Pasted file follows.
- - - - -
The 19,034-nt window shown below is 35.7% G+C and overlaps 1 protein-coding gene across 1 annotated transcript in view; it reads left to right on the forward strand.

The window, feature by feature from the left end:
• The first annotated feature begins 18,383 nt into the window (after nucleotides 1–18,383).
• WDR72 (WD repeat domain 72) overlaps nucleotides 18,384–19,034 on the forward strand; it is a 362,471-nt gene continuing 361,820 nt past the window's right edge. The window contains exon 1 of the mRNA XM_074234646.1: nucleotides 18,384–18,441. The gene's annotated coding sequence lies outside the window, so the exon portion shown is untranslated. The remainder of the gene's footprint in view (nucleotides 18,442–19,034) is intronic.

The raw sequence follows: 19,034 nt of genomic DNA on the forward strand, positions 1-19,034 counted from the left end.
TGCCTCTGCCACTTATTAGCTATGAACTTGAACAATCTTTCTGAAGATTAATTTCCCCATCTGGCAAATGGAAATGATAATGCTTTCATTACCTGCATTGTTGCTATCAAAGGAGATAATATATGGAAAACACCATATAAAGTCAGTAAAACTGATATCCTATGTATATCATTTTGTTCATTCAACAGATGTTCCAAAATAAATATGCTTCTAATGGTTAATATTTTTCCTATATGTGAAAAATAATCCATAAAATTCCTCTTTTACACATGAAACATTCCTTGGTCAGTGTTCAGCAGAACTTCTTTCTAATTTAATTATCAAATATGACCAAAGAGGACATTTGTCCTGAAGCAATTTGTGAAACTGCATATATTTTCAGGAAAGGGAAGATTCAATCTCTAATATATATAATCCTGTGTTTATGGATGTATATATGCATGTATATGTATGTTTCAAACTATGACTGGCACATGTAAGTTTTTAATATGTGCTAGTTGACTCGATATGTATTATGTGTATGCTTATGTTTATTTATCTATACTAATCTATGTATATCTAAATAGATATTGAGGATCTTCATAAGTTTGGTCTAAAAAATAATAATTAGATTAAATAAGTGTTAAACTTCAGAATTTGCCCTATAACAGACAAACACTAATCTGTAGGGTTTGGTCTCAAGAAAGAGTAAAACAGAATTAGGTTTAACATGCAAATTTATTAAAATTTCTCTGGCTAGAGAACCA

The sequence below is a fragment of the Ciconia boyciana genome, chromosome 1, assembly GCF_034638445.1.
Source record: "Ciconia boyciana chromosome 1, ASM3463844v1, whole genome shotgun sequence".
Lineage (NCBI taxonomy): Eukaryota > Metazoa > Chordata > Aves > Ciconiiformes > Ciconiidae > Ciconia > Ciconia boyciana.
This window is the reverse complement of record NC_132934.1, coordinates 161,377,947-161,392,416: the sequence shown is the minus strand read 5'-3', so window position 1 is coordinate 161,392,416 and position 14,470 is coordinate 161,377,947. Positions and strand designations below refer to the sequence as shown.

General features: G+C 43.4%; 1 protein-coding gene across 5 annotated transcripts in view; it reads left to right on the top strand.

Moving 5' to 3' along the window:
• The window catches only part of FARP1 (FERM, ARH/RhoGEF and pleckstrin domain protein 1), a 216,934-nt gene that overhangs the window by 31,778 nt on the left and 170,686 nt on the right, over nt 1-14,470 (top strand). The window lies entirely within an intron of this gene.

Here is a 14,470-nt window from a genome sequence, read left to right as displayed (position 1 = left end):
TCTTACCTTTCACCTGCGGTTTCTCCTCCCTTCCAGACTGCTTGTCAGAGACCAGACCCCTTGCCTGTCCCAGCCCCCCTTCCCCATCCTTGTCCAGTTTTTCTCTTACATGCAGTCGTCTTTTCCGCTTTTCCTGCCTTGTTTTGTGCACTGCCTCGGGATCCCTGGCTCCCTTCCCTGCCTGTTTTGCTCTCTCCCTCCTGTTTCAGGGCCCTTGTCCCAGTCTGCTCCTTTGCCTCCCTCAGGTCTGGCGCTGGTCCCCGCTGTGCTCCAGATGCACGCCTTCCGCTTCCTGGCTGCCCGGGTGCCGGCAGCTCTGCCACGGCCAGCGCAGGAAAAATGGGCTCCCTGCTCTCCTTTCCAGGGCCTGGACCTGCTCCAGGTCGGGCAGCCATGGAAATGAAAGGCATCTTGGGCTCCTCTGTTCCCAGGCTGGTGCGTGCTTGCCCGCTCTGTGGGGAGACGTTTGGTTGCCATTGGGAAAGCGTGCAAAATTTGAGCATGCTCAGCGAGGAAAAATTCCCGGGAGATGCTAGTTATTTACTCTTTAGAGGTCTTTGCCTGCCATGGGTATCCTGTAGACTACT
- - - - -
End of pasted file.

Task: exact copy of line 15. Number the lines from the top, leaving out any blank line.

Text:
TCTTACCTTTCACCTGCGGTTTCTCCTCCCTTCCAGACTGCTTGTCAGAGACCAGACCCCTTGCCTGTCCCAGCCCCCCTTCCCCATCCTTGTCCAGTTTTTCTCTTACATGCAGTCGTCTTTTCCGCTTTTCCTGCCTTGTTTTGTGCACTGCCTCGGGATCCCTGGCTCCCTTCCCTGCCTGTTTTGCTCTCTCCCTCCTGTTTCAGGGCCCTTGTCCCAGTCTGCTCCTTTGCCTCCCTCAGGTCTGGCGCTGGTCCCCGCTGTGCTCCAGATGCACGCCTTCCGCTTCCTGGCTGCCCGGGTGCCGGCAGCTCTGCCACGGCCAGCGCAGGAAAAATGGGCTCCCTGCTCTCCTTTCCAGGGCCTGGACCTGCTCCAGGTCGGGCAGCCATGGAAATGAAAGGCATCTTGGGCTCCTCTGTTCCCAGGCTGGTGCGTGCTTGCCCGCTCTGTGGGGAGACGTTTGGTTGCCATTGGGAAAGCGTGCAAAATTTGAGCATGCTCAGCGAGGAAAAATTCCCGGGAGATGCTAGTTATTTACTCTTTAGAGGTCTTTGCCTGCCATGGGTATCCTGTAGACTACT